Late Bloomer Cameron Norrie Hopes To Inspire Next Generation Of British Players  - UBITENNIS
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Late Bloomer Cameron Norrie Hopes To Inspire Next Generation Of British Players 

The Grand Slam semi-finalist has also spoken about one of his ultimate goals in the sport. 

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Cameron Norrie (GBR) in action against Lucas Pouille (FRA) in the first round of the Gentlemen's Singles on No.2 Court at The Championships 2021. Held at The All England Lawn Tennis Club, Wimbledon. Day 3 Wednesday 30/06/2021. Credit: AELTC/Simon Bruty

Camron Norrie’s route to the top of men’s tennis has been somewhat different to the likes of compatriot Andy Murray. 

Norrie was 21 when he made his ATP Tour main draw debut at The Queen’s Club back in 2017 after playing college tennis in America where he became the top collegiate player at Texas Christian University. A year later he cracked the top 100 for the first time before breaking into the top 10 in 2022. 

Since the start of 2021, when he was outside the world’s top 70, Norrie has reached the final of 10 Tour events where he has won four titles. The most prestigious of those was at Indian Wells where he won his first Masters 1000 title just over 12 months ago. 

Now at the age of 27, Norrie is spearheading British men’s tennis which is benefitting from the rise of youngsters such as Jack Draper. The country has 12 players in the ATP year-end top 100 – four in singles and a further eight in the doubles.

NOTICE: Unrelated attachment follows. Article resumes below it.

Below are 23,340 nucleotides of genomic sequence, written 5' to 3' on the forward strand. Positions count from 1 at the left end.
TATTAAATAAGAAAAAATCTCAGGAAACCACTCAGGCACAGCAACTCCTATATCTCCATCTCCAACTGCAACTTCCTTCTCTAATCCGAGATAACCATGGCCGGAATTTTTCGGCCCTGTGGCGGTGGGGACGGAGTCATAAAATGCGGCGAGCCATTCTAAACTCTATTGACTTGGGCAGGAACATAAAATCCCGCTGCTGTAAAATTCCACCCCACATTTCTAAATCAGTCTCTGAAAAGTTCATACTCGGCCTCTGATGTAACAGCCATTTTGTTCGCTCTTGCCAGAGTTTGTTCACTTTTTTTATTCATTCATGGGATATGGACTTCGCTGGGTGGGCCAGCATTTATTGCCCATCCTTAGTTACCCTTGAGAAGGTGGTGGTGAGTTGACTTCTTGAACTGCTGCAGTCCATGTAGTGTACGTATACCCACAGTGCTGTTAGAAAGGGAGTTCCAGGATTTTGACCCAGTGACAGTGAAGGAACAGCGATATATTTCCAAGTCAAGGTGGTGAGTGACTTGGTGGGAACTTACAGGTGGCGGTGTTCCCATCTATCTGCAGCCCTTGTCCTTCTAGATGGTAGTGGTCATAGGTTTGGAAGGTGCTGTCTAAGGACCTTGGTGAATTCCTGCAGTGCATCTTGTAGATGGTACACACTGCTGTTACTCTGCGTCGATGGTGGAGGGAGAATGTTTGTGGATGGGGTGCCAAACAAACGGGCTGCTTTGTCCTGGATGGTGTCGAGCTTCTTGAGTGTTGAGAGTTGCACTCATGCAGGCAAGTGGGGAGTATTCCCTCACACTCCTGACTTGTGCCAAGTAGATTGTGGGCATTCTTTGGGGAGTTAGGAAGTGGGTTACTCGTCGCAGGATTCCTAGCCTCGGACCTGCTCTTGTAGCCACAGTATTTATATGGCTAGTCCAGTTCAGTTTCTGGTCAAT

“There’s obviously a lot of young Brits coming through, so hopefully I can provide some inspiration to show them that anyone can get to the top of the game, especially with the route that I chose, going through college,” Norrie said during an interview with The National. “It was a lot different a route than a lot of other players take.”

Coached by Argentina’s Facundo Lugones who he met at university, Norrie produced his best Grand Slam run in July by reaching the semi-finals at Wimbledon before losing to Novak Djokovic in four sets. Becoming the first home male player to reach that stage of the tournament since Murray in 2016. 

“It’s been a great year, especially being able to back up last year was huge for me,” he reflected. “There were a lot of highlights, especially Wimbledon, making the semi-finals and having my family and friends there watching and supporting.
“But from there it was straight into focusing on the next events. As a tennis player you don’t really get to enjoy when you’re doing well, but looking back, having some time off resting in London, I’ve been going through a few things and there are definitely some highlights.”

Currently ranked 14th in the world, Norrie insists that his ultimate goal is to one day reach world No.1. He has been ranked as high as eighth in the world so far in his career. 

Although to reach that milestone, he needs to work more on his game against the best players in the world. This season the Brit has won just three out of 11 matches against top 10 opposition. 

“There are a lot more eyes on me now: going into Wimbledon as British No 1 then having the run I did, I feel like I am more well known in the UK. But for me, that is not the goal: it’s to be world No 1,” he said. “So, I’m not really thinking about that. There are still 13 players better than me so I need to improve.”

Norrie will return to action later this month at the Mubadala World Tennis Championship exhibition in Abu Dhabi. Carlos Alcaraz, Stefanos Tsitsipas and Casper Ruud are also taking part. 

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Olympic Qualification Is Not the Only Goal For French Veteran Gael Monfils

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Gael Monfils (image via https://twitter.com/atptour)

Gael Monfils admits he doesn’t have too many years left on the Tour but this doesn’t mean his targets are any less ambitious.